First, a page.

There"s an impressive sầu degree of automation too. Select a line formation và rather than having to lớn drag out the direction you want your units lớn face, they often find the correct facing on their own. When advancing too, they"re cohesive và avoid getting tangled up with each other.
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Battles are far more tactical than you might expect given the 2D perspective. Even roads have sầu strategic importance, as units rush along them far quicker than yomping over hill và dale. Then there"s the supply factor - for when you realise that food is running low, the only course of action is to lớn strike out to take a local village and secure its food reserves. If not, your whole war effort is going to lớn grind to lớn a halternative text.
In The Balance
Some players are sure khổng lồ be disappointed that the resource management has been scaled down, but I felt the original Cossacks was too complicated for its own good. With Cossacks II, GSC has learnt that less can mean a whole lot more. By focusing on battles & properly modelling factors like morale, unit fatigue, experience and leadership, the game is a far more accomplished & ultimately more satisfying tactical challenge.
The experience is further helped by competent Al, some wonderfully detailed animations & maps that are rich and diverse enough to justify the 2.5 chiều visuals. Despite the almost retro look however, Cossacks II demands an impressive sầu rig, one just as expensively equipped as might be needed for Rome: Total War or Half-Life 2.
If you possess such a beast và are looking for a strategy game with the same kind of depth as the best the genre has to lớn offer, then Cossacks II comes highly recommended. Like the Total War games, Cossacks II balances its paper-scissors-stone gameplay supremely well. That said, with games such as Imperial Glory and - at long, long last -Age of Empires III making the leap into lớn the same era of combat, it might just be wise to lớn hold the line.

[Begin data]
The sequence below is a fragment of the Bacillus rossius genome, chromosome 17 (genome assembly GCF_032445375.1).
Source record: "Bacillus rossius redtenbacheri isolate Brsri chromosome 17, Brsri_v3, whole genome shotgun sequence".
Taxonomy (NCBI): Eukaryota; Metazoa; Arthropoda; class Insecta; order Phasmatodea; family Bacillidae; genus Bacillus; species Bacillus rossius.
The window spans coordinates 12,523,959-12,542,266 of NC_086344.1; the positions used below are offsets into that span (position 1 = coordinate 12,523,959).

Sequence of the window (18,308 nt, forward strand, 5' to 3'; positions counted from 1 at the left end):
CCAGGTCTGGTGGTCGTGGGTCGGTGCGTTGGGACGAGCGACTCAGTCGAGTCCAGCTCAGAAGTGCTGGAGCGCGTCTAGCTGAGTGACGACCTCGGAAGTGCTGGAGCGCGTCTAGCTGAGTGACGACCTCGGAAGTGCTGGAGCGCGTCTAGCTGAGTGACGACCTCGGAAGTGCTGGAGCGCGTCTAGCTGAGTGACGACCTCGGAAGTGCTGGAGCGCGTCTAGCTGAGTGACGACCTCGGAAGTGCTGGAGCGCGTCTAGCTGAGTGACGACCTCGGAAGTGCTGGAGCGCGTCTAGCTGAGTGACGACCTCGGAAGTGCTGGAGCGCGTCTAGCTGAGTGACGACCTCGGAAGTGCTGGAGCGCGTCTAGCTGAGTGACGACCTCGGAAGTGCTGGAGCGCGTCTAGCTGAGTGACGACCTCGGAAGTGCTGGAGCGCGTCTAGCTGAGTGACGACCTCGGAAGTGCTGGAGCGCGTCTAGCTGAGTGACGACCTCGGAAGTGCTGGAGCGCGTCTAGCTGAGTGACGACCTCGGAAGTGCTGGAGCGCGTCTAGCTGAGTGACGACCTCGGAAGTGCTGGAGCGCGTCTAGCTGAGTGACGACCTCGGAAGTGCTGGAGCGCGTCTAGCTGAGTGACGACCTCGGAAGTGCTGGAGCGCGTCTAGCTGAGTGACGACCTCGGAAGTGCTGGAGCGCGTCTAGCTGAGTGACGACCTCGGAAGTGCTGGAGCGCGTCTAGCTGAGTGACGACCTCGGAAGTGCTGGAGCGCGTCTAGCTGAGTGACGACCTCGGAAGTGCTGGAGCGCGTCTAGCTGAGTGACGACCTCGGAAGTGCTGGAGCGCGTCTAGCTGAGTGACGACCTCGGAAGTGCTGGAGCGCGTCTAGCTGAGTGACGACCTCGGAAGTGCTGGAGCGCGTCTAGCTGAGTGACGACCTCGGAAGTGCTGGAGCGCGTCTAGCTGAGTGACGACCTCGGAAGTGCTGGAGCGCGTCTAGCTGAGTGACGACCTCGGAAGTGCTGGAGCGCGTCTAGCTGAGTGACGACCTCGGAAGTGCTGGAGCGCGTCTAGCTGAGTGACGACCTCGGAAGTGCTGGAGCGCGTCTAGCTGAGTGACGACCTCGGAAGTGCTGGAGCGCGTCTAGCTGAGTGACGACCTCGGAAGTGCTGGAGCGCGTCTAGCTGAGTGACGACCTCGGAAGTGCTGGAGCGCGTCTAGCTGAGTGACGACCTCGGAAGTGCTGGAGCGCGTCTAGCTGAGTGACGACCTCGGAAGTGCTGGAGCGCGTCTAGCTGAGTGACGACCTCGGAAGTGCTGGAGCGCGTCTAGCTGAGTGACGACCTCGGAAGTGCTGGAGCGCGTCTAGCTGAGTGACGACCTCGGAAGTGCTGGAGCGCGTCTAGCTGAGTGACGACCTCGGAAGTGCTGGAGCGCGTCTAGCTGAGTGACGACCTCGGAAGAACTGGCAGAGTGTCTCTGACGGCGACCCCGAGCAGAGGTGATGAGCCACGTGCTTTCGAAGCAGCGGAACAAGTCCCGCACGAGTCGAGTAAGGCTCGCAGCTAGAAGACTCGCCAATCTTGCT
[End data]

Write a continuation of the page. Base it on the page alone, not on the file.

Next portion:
3 chiều Or Not 3D
That Isn"t The Question...
Cossacks II is not without its faults, but you might be surprised lớn hear that the laông chồng of a fully spinning whizz-bang 3D engine isn"t one of them. At no point while playing the game did I think the game would benefit from being 3 chiều - the thought simply never entered my head. (Although saying that, I am intrigued lớn see how Imperial Glory turns out).
What I was disappointed by was the Total War-inspired turn-based/real-time chiến dịch, which khổng lồ me seems too restrictive and a touch less epic that it should be. As a general you can comm& only one army, which I suppose has a certain historical resonance, but seriously limits your strategies & often sees you fighting over the same territories again và again with the exact same mission objectives. I spent an entire afternoon - six hours - taking and retaking Brussels to lớn the point that I lost interest in the game completely, gave sầu up and started the whole campaign again.